A 60th Vote… in Texas?

Photo by Flickr user <a href="http://www.flickr.com/photos/jcuthrell/" target="_blank">jcuthrell</a> under Creative Commons


With Scott Brown’s Tuesday victory, the Democrats’ 60-vote supermajority is over, and with it, likely any chance of meaningful health care reform. Possibly. But there’s still one way Democrats could get back up to the magic number before November. It involves winning a statewide race in Texas: Democrats haven’t done that in 16 years, so you probably shouldn’t wager too many precious Liberty Dollars on it, but as Tuesday’s results show, anything can happen in a special election.

Here’s how it works: Texas Senator Kay Bailey Hutchison is currently locked in a bitter (think Conan v. Leno) Republican gubernatorial primary against incumbent Gov. Rick Perry. Whether she wins or loses on March 2, Hutchison has said she’ll resign her Senate seat, although she’s been vague about when that would actually happen. Here’s Texas Monthly‘s Paul Burka on what might happen next:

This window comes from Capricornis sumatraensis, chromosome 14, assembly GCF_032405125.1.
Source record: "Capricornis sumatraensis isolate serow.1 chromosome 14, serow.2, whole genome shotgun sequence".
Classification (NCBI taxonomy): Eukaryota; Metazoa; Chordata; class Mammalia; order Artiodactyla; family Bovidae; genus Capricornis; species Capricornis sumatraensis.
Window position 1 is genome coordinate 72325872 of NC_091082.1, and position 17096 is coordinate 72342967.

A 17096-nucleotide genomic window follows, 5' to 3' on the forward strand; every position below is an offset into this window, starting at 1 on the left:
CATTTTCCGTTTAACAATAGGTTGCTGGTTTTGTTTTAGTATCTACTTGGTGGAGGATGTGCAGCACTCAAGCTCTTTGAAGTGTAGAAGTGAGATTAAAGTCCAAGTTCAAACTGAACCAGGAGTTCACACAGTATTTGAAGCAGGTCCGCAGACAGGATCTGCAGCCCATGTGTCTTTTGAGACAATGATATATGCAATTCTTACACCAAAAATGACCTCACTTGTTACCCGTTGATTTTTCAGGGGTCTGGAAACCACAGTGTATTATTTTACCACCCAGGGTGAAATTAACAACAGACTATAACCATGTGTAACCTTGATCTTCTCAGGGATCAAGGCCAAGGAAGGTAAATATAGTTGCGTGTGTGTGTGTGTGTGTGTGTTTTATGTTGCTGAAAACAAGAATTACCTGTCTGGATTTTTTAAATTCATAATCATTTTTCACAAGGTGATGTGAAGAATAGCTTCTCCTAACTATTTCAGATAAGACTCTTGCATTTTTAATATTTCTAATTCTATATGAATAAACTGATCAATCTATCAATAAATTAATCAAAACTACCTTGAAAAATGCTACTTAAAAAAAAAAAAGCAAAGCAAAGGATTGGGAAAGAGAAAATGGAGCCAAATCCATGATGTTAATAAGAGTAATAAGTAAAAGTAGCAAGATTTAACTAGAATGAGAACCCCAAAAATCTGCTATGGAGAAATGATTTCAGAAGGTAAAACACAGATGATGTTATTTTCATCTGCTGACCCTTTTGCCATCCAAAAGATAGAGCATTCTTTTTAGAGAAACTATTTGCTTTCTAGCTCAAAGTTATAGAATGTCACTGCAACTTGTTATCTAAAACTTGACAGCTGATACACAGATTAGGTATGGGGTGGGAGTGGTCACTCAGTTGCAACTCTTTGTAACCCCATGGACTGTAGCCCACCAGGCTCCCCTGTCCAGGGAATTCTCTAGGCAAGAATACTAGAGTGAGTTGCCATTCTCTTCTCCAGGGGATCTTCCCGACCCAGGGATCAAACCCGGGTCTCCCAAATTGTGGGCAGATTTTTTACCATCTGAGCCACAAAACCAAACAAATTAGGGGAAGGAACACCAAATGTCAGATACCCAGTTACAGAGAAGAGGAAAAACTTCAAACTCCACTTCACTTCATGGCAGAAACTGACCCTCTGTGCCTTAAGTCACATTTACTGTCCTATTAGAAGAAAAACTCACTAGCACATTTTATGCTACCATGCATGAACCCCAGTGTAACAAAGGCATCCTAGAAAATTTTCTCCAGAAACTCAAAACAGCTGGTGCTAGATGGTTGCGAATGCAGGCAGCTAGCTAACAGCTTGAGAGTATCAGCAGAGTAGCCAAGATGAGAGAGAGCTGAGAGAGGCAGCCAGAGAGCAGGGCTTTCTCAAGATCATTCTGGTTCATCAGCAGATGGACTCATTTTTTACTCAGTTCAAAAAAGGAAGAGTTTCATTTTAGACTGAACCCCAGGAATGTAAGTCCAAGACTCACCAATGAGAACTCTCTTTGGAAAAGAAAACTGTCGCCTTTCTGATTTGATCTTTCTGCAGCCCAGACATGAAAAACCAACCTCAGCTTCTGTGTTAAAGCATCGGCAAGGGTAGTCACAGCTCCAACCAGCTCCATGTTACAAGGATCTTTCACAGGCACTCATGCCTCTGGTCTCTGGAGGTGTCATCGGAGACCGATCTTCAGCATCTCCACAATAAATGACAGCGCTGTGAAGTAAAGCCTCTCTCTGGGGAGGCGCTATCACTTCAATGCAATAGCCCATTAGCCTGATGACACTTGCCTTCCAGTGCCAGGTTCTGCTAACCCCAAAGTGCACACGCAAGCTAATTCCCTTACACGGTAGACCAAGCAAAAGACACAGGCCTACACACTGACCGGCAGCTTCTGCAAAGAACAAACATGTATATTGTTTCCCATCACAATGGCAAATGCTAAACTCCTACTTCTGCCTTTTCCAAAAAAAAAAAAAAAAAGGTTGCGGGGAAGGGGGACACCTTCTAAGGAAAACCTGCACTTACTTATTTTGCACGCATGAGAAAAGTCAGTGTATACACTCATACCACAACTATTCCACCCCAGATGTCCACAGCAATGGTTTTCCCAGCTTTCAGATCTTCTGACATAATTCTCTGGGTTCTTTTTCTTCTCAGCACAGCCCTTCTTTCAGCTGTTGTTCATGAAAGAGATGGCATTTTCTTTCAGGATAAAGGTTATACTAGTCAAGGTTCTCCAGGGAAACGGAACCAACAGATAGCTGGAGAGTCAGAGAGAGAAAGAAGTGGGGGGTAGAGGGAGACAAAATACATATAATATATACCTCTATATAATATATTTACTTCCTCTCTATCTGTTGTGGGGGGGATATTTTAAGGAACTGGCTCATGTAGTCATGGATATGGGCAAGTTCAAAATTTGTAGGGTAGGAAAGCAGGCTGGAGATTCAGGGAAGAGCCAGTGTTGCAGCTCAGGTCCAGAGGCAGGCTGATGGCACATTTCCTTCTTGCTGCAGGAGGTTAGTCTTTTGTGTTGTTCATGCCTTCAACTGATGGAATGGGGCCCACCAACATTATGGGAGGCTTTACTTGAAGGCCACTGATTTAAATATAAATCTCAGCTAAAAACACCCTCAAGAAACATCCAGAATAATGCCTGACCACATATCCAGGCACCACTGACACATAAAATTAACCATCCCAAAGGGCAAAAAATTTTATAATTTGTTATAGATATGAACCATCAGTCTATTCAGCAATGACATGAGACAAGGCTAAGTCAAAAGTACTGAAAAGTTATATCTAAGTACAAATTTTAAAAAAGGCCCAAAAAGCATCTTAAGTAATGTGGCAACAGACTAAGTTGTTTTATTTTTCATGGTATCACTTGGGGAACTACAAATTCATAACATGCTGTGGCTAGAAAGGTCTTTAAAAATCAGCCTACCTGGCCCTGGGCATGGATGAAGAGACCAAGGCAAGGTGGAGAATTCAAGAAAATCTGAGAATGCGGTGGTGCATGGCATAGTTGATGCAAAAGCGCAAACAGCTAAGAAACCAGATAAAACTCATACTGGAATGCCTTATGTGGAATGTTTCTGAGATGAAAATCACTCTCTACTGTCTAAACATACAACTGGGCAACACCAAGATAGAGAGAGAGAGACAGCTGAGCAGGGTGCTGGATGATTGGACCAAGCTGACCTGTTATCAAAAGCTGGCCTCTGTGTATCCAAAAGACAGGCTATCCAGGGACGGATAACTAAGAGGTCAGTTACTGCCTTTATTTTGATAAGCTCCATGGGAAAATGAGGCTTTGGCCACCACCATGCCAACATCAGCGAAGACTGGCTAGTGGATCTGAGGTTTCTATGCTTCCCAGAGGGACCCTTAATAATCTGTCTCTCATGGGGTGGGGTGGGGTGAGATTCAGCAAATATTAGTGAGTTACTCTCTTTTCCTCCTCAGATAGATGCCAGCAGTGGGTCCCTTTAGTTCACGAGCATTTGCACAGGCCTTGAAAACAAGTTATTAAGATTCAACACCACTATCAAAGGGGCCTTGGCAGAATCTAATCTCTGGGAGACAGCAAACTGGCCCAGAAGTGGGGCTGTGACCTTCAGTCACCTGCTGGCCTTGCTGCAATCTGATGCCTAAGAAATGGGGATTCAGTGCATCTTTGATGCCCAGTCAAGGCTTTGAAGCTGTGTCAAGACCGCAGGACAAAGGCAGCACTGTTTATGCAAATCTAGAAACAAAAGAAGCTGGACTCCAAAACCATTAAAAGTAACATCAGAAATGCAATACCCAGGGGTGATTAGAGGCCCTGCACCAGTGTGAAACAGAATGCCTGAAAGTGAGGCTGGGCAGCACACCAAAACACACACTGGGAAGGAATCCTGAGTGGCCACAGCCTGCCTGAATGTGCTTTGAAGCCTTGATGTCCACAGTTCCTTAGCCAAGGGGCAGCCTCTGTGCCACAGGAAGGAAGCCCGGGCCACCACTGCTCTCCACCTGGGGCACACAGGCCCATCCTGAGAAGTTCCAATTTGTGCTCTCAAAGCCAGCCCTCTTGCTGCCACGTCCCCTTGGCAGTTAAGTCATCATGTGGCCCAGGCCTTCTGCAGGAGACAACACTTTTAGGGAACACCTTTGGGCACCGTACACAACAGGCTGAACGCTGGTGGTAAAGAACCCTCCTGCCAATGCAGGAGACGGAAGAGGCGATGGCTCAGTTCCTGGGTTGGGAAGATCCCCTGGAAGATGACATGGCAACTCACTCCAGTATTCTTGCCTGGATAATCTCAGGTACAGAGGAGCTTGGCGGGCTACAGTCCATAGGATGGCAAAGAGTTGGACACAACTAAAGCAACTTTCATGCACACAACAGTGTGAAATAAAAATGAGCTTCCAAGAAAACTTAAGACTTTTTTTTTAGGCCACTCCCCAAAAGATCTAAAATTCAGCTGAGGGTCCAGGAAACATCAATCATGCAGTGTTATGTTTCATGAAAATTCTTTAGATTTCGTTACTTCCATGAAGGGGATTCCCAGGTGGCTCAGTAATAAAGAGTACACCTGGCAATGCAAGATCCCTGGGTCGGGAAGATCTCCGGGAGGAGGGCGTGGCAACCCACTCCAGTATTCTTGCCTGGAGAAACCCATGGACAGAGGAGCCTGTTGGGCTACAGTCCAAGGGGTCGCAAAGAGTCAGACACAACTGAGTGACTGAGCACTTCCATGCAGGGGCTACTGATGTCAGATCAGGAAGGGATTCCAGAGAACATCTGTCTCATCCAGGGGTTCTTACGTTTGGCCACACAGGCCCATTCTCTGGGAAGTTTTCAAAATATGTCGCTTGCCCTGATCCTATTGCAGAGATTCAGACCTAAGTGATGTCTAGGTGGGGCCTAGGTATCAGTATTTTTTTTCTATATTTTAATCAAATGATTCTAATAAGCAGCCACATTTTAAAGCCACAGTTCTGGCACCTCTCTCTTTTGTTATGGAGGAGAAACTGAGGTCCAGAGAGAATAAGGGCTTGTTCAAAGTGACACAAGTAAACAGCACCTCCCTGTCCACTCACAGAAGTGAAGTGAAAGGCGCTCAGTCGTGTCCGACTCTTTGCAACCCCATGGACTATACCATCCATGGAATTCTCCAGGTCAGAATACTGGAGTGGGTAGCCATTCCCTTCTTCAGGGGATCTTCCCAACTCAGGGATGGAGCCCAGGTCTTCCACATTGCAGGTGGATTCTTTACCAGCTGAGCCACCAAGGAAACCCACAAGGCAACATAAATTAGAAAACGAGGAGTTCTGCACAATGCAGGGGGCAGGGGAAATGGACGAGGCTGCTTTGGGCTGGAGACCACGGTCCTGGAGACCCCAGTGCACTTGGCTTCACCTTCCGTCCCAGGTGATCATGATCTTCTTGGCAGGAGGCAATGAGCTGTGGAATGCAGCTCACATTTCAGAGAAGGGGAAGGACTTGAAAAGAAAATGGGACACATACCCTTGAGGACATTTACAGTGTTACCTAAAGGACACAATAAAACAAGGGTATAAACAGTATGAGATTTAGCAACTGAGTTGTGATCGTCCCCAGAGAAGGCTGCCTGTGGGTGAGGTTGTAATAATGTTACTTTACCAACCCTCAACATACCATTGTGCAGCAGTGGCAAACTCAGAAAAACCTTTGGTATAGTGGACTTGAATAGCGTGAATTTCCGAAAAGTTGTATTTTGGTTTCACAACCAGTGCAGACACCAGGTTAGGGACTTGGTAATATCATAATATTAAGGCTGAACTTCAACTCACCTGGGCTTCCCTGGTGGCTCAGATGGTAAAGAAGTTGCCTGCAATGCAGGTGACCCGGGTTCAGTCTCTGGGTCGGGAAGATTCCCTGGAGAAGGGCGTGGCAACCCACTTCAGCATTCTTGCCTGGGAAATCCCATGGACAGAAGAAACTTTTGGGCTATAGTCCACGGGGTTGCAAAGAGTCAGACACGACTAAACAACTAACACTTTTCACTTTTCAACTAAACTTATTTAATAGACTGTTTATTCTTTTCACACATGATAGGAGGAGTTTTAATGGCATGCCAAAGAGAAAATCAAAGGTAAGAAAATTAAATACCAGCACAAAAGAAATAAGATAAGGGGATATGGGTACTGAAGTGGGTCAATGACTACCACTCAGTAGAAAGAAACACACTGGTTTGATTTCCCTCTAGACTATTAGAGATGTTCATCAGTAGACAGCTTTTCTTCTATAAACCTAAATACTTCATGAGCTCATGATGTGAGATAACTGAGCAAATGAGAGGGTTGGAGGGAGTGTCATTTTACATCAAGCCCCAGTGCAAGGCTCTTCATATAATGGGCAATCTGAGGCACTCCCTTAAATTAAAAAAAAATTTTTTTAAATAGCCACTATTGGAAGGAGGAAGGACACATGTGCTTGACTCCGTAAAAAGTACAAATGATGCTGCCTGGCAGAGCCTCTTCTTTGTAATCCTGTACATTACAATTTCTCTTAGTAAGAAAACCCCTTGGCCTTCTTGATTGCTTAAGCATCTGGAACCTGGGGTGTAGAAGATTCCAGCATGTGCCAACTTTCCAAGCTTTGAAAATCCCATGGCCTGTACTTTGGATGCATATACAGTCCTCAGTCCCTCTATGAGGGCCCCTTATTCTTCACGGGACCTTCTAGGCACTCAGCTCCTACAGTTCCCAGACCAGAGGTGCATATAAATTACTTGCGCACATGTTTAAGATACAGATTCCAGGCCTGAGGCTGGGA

If she were to resign, Perry could name a Republican to succeed her (Michael Williams is the likely choice), but Williams would have to run in a special election to fill the remainder of Hutchison’s term. If a Democrat (read: John Sharp) were to win the election, the Democrats would be back to 60.

Hutchison could very well step back on her promise to vacate her seat, or she could wait until November to do it. Alternately, Republican Michael Williams—an African-American, bow-tie-wearing, Texas Railroad Commissioner who’s become a bit of a Tea Party darling—could easily trounce a conservative Democrat like John Sharp in a special election. And there’s no guarantee that Sharp, representing deep red Texas, would be a sure-thing as the Dem’s 60th vote. But if Hutchison gives in to the pressure and resigns sooner rather than later, Democrats could find themselves in a special election, needing only a couple of gaffes and a whole lot of luck to get back to 60. Stranger things have happened.

 

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